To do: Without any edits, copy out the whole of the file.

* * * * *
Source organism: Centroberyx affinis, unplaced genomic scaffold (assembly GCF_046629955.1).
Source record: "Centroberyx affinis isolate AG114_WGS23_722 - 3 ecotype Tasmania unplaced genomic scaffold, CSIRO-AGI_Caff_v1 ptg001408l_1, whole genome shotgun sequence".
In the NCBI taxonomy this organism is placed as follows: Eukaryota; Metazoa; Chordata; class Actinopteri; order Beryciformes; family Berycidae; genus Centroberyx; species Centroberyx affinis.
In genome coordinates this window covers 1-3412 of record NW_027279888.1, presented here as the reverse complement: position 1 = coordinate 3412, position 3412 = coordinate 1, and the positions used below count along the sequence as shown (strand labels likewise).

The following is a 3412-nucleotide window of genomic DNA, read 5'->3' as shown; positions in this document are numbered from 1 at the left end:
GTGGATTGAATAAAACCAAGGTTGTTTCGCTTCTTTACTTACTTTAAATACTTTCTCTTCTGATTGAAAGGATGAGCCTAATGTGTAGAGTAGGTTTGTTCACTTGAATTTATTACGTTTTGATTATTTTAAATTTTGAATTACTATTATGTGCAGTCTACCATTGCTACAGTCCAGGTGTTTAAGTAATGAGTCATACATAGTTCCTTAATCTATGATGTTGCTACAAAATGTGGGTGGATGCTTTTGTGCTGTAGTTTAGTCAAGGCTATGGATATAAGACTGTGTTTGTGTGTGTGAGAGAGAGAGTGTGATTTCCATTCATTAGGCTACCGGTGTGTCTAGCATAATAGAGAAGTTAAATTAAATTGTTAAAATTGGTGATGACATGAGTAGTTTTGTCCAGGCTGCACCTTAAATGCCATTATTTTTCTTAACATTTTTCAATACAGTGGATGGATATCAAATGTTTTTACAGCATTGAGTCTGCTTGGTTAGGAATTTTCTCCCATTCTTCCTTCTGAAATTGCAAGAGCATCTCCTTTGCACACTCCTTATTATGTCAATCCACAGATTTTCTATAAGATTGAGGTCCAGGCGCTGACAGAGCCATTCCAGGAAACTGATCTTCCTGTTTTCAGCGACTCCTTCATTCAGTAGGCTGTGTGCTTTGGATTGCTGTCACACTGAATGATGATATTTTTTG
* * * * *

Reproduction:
Source organism: Centroberyx affinis, unplaced genomic scaffold (assembly GCF_046629955.1).
Source record: "Centroberyx affinis isolate AG114_WGS23_722 - 3 ecotype Tasmania unplaced genomic scaffold, CSIRO-AGI_Caff_v1 ptg001408l_1, whole genome shotgun sequence".
In the NCBI taxonomy this organism is placed as follows: Eukaryota; Metazoa; Chordata; class Actinopteri; order Beryciformes; family Berycidae; genus Centroberyx; species Centroberyx affinis.
In genome coordinates this window covers 1-3412 of record NW_027279888.1, presented here as the reverse complement: position 1 = coordinate 3412, position 3412 = coordinate 1, and the positions used below count along the sequence as shown (strand labels likewise).

The following is a 3412-nucleotide window of genomic DNA, read 5'->3' as shown; positions in this document are numbered from 1 at the left end:
GTGGATTGAATAAAACCAAGGTTGTTTCGCTTCTTTACTTACTTTAAATACTTTCTCTTCTGATTGAAAGGATGAGCCTAATGTGTAGAGTAGGTTTGTTCACTTGAATTTATTACGTTTTGATTATTTTAAATTTTGAATTACTATTATGTGCAGTCTACCATTGCTACAGTCCAGGTGTTTAAGTAATGAGTCATACATAGTTCCTTAATCTATGATGTTGCTACAAAATGTGGGTGGATGCTTTTGTGCTGTAGTTTAGTCAAGGCTATGGATATAAGACTGTGTTTGTGTGTGTGAGAGAGAGAGTGTGATTTCCATTCATTAGGCTACCGGTGTGTCTAGCATAATAGAGAAGTTAAATTAAATTGTTAAAATTGGTGATGACATGAGTAGTTTTGTCCAGGCTGCACCTTAAATGCCATTATTTTTCTTAACATTTTTCAATACAGTGGATGGATATCAAATGTTTTTACAGCATTGAGTCTGCTTGGTTAGGAATTTTCTCCCATTCTTCCTTCTGAAATTGCAAGAGCATCTCCTTTGCACACTCCTTATTATGTCAATCCACAGATTTTCTATAAGATTGAGGTCCAGGCGCTGACAGAGCCATTCCAGGAAACTGATCTTCCTGTTTTCAGCGACTCCTTCATTCAGTAGGCTGTGTGCTTTGGATTGCTGTCACACTGAATGATGATATTTTTTG